The story goes something like this. I'm sitting at the dinner table with my children, and my son says he has a dilemma – a decision he needs to make. For months he's been attempting to get a specific contract with a potential work client – a contract that will really set his small business on a course to long-term success – a deal he desperately wants to clinch.
There's just one thing. The client has said the contract is his for the taking – if he's willing to pay a bribe. He has the funds to pay that bribe. More to the point, should he?
I want to advise him not to do it, but can I? Have I lived by the principles of integrity to give me the moral right to do so? Could I say to my son, "Don't give the bribe," knowing that I had lived my life categorically refusing to receive or give any kind of bribe under any situation?
This is the filter I use in everyday decisions I make – whether business or personal. My own decision filter that puts my deeds and actions to the test. I always ask myself will I be able to advise my children with all honesty and no hypocrisy. How will this decision impact the dinner I will have with them in the future? What answers will I give to their life problems?
Translate this into a leadership role – living by your own moral compass, and learning from the many mistakes you will inevitably make along the way. They will strengthen your integrity. Your integrity is an integral part of your DNA. It's what defines and shapes you – your own set of rules, or 'virtues', which define which assist you to make the right decisions in both your business and personal life.
It is that DNA that will tell you to always make promises you can keep – and if you break them, to have the integrity to acknowledge you have done so – to learn from your mistakes and not make the same mistakes again.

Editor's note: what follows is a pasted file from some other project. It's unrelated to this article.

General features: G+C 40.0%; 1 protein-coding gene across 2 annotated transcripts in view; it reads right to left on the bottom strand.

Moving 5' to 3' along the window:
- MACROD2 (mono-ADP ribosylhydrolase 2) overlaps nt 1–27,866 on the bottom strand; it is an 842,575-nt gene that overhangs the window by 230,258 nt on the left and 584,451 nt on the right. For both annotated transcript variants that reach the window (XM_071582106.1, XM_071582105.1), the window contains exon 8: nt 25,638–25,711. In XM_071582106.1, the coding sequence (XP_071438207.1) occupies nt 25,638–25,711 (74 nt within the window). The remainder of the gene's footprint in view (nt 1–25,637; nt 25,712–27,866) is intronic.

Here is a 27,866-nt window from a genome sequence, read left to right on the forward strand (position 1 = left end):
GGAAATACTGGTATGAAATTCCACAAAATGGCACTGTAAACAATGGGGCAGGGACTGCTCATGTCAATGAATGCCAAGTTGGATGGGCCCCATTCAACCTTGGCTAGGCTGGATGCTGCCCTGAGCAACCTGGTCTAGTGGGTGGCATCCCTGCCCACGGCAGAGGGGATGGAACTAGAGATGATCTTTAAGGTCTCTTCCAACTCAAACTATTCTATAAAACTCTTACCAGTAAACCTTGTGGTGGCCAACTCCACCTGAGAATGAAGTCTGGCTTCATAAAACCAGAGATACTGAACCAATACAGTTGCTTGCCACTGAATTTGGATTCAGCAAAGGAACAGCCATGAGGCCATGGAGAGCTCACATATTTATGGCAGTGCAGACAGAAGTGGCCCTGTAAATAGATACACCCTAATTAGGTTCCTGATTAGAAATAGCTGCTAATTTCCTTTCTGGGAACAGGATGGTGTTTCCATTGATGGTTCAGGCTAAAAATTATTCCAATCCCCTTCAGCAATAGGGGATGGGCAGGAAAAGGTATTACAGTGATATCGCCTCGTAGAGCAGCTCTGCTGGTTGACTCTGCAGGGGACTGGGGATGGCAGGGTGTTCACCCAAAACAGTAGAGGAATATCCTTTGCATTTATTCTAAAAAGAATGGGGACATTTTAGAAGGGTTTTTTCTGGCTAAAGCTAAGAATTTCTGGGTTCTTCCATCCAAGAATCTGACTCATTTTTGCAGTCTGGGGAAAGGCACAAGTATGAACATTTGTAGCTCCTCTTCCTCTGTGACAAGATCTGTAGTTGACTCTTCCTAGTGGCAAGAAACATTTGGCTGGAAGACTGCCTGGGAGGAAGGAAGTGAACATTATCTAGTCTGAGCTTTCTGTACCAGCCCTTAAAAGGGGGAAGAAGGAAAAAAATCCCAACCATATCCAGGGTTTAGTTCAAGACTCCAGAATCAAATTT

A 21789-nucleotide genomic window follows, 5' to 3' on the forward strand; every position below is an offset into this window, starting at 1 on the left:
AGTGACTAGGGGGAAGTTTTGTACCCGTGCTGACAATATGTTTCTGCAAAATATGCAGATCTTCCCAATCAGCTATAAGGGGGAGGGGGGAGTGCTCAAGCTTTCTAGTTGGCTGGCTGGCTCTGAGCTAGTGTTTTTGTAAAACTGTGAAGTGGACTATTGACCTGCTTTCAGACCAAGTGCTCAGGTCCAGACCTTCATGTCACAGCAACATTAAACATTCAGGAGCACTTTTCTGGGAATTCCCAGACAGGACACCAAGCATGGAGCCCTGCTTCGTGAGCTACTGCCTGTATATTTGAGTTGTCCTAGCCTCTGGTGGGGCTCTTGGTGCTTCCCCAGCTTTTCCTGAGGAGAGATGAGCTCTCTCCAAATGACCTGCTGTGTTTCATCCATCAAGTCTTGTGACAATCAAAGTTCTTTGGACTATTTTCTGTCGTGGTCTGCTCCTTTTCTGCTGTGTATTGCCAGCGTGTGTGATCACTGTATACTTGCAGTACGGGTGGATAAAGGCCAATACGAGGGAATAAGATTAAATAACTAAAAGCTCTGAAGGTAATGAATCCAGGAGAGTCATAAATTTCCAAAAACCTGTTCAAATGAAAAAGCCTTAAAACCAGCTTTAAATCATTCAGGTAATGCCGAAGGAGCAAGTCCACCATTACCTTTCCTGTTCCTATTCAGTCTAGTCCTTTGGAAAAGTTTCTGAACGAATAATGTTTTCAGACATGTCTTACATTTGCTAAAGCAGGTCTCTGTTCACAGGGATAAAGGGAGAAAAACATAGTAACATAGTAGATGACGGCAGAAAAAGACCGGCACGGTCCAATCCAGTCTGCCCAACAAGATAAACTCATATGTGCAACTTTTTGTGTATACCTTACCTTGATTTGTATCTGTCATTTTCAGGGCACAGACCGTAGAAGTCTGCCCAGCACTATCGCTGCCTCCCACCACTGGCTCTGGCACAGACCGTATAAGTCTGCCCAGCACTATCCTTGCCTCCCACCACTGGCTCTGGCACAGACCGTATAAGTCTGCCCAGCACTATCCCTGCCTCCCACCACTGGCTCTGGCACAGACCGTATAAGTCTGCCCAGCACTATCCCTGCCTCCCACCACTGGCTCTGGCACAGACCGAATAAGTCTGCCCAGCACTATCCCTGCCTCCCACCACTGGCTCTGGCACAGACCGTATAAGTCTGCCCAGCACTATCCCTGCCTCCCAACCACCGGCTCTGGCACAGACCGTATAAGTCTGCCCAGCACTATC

Integrity doesn't stop with an individual. It creates an environment for the people around you to be honest enough to offer their views on the decisions and actions you take – and for you as a leader to have the openness and transparency to listen and take their feedback on board. It is what distinguishes great leaders from mediocre ones.
If you're genuine about your own integrity as a leader, you will want the same from others – not to be surrounded by yes men or cronies. We can all wax lyrical about our strengths – but are often far less wise or aware when we need to examine our weakness. A leader with integrity creates an environment of complete honesty and transparency – where the people around you feel they can be honest enough to tell you about your weaknesses. Surround yourself with people who are not just as good as you but better than you. Surround yourself with people who will breath down your neck.
At the same time, developing your integrity DNA – and making what you believe to be the right decisions — also means often not making the easiest ones. Writing this reminds me of a saying – 'a great sailor is not made a great sailor through calm waters'. Likewise, the experience curve is a bumpy ride. If it isn't, you're probably not gaining the most out of it.
Of course, we're not all international leadership icons – but our own integrity levels have their own profound effects on the world and individuals that surround us – that will either inspire or destroy – that will activate our hindsight to make the right decision not just for now, but for the possible consequences for ourselves and others in 10, 20, 30 years from now. And most definitely will impact the future of our children and loved ones.
The decisions you make might not always be the right ones, but should be the ones you believe are right. Let your integrity flow towards others – and it will yield a return.
Let your integrity become a disease infecting others to become "good human beings".